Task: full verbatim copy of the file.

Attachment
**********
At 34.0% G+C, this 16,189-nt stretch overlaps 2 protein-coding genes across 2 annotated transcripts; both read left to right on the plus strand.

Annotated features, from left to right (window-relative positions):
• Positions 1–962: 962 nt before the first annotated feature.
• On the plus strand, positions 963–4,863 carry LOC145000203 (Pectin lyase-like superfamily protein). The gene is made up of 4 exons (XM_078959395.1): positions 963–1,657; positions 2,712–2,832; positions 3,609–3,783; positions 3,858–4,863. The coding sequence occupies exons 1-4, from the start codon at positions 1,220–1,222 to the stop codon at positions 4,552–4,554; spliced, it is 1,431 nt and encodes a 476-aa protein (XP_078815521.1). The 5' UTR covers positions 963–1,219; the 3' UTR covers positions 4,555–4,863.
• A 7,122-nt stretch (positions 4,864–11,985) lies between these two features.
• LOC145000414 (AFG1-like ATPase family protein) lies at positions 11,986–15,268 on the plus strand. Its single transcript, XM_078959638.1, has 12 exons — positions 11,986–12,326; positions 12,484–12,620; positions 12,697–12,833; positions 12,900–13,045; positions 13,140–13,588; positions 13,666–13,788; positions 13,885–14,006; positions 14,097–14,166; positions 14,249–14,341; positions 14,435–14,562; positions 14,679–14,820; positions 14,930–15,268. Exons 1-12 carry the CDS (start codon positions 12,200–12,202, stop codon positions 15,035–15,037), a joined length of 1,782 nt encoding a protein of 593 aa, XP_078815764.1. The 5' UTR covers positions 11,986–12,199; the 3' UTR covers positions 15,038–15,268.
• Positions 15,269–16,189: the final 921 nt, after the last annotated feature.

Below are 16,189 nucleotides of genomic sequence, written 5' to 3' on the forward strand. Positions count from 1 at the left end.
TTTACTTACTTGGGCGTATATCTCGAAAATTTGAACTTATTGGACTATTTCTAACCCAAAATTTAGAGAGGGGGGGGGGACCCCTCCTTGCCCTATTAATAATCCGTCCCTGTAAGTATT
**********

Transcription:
At 34.0% G+C, this 16,189-nt stretch overlaps 2 protein-coding genes across 2 annotated transcripts; both read left to right on the plus strand.

Annotated features, from left to right (window-relative positions):
• Positions 1–962: 962 nt before the first annotated feature.
• On the plus strand, positions 963–4,863 carry LOC145000203 (Pectin lyase-like superfamily protein). The gene is made up of 4 exons (XM_078959395.1): positions 963–1,657; positions 2,712–2,832; positions 3,609–3,783; positions 3,858–4,863. The coding sequence occupies exons 1-4, from the start codon at positions 1,220–1,222 to the stop codon at positions 4,552–4,554; spliced, it is 1,431 nt and encodes a 476-aa protein (XP_078815521.1). The 5' UTR covers positions 963–1,219; the 3' UTR covers positions 4,555–4,863.
• A 7,122-nt stretch (positions 4,864–11,985) lies between these two features.
• LOC145000414 (AFG1-like ATPase family protein) lies at positions 11,986–15,268 on the plus strand. Its single transcript, XM_078959638.1, has 12 exons — positions 11,986–12,326; positions 12,484–12,620; positions 12,697–12,833; positions 12,900–13,045; positions 13,140–13,588; positions 13,666–13,788; positions 13,885–14,006; positions 14,097–14,166; positions 14,249–14,341; positions 14,435–14,562; positions 14,679–14,820; positions 14,930–15,268. Exons 1-12 carry the CDS (start codon positions 12,200–12,202, stop codon positions 15,035–15,037), a joined length of 1,782 nt encoding a protein of 593 aa, XP_078815764.1. The 5' UTR covers positions 11,986–12,199; the 3' UTR covers positions 15,038–15,268.
• Positions 15,269–16,189: the final 921 nt, after the last annotated feature.

Below are 16,189 nucleotides of genomic sequence, written 5' to 3' on the forward strand. Positions count from 1 at the left end.
TTTACTTACTTGGGCGTATATCTCGAAAATTTGAACTTATTGGACTATTTCTAACCCAAAATTTAGAGAGGGGGGGGGGACCCCTCCTTGCCCTATTAATAATCCGTCCCTGTAAGTATT